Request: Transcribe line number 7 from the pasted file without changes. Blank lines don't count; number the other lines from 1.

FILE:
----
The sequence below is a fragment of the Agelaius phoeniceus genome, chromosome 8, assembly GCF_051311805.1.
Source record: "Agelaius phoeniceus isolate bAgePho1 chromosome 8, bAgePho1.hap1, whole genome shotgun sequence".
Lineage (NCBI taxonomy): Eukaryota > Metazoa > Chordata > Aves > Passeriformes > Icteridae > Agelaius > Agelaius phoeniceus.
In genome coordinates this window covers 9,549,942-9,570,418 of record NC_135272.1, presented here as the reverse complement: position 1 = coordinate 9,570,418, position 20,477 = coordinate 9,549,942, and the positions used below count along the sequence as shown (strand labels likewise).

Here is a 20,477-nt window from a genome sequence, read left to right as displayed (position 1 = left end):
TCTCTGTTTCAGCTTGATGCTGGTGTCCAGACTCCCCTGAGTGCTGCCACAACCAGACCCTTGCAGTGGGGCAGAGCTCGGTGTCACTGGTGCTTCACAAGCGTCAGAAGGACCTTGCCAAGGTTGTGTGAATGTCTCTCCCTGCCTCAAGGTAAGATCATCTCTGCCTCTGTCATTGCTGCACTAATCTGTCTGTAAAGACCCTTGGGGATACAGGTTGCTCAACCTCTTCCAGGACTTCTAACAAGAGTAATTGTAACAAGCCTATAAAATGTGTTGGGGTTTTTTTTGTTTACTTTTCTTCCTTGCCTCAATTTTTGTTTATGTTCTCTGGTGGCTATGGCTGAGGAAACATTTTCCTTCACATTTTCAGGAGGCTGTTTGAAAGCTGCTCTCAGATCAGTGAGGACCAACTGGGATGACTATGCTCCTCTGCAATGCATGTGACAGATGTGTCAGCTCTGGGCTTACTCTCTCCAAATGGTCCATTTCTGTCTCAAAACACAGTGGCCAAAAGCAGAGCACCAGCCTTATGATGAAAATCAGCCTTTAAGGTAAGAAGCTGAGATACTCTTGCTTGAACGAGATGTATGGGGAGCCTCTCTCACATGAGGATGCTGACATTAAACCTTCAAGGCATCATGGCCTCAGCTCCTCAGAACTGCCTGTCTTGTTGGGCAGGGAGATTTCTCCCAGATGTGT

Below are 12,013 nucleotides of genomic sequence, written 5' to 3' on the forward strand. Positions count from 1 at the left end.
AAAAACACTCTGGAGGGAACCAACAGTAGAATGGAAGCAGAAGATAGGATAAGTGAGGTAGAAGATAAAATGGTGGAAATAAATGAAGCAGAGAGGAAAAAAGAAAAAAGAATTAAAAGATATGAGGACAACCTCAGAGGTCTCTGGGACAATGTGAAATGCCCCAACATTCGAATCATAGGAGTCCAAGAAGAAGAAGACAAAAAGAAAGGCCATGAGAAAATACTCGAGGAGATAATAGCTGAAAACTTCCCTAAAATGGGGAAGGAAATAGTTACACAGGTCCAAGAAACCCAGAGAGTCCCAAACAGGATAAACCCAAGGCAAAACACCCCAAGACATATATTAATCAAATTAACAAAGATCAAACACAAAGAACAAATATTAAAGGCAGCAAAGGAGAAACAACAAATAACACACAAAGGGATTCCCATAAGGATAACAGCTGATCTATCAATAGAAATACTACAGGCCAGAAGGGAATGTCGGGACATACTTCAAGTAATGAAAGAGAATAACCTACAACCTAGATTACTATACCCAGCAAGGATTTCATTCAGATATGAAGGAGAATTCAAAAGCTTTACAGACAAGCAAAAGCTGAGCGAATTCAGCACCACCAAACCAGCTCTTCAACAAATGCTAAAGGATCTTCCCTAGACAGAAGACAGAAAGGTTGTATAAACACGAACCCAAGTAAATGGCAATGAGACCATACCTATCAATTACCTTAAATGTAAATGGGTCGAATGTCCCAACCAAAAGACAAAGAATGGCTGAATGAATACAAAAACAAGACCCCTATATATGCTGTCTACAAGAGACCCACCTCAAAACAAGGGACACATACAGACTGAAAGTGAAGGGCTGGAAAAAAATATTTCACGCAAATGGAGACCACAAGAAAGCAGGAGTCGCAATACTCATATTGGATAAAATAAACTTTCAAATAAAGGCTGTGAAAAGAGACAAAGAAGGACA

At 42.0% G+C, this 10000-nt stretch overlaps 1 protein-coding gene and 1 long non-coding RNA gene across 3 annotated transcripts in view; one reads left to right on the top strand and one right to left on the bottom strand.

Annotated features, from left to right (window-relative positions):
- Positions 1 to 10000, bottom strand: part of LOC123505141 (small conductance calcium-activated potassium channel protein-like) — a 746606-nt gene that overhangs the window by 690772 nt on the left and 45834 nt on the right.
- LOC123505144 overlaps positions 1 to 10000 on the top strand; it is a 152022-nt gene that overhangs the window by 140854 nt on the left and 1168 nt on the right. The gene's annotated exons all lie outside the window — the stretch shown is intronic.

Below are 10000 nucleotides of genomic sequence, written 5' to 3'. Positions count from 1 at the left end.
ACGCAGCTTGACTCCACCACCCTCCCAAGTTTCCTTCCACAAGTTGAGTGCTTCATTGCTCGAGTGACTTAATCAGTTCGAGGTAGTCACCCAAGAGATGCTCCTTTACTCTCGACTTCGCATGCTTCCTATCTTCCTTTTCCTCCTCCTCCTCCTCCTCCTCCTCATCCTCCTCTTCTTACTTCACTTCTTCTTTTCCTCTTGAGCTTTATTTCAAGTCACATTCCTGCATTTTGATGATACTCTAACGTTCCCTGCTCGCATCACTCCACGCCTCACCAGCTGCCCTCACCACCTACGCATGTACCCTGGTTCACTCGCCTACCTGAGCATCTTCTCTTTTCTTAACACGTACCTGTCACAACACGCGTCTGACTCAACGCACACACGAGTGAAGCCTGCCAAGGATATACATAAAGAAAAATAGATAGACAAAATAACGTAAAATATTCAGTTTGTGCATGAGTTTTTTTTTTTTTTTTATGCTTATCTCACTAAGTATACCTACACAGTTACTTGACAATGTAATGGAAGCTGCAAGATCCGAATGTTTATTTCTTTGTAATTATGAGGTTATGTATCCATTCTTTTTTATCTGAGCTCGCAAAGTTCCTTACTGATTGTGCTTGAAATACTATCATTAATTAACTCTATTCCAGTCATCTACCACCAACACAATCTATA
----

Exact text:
Below are 12,013 nucleotides of genomic sequence, written 5' to 3' on the forward strand. Positions count from 1 at the left end.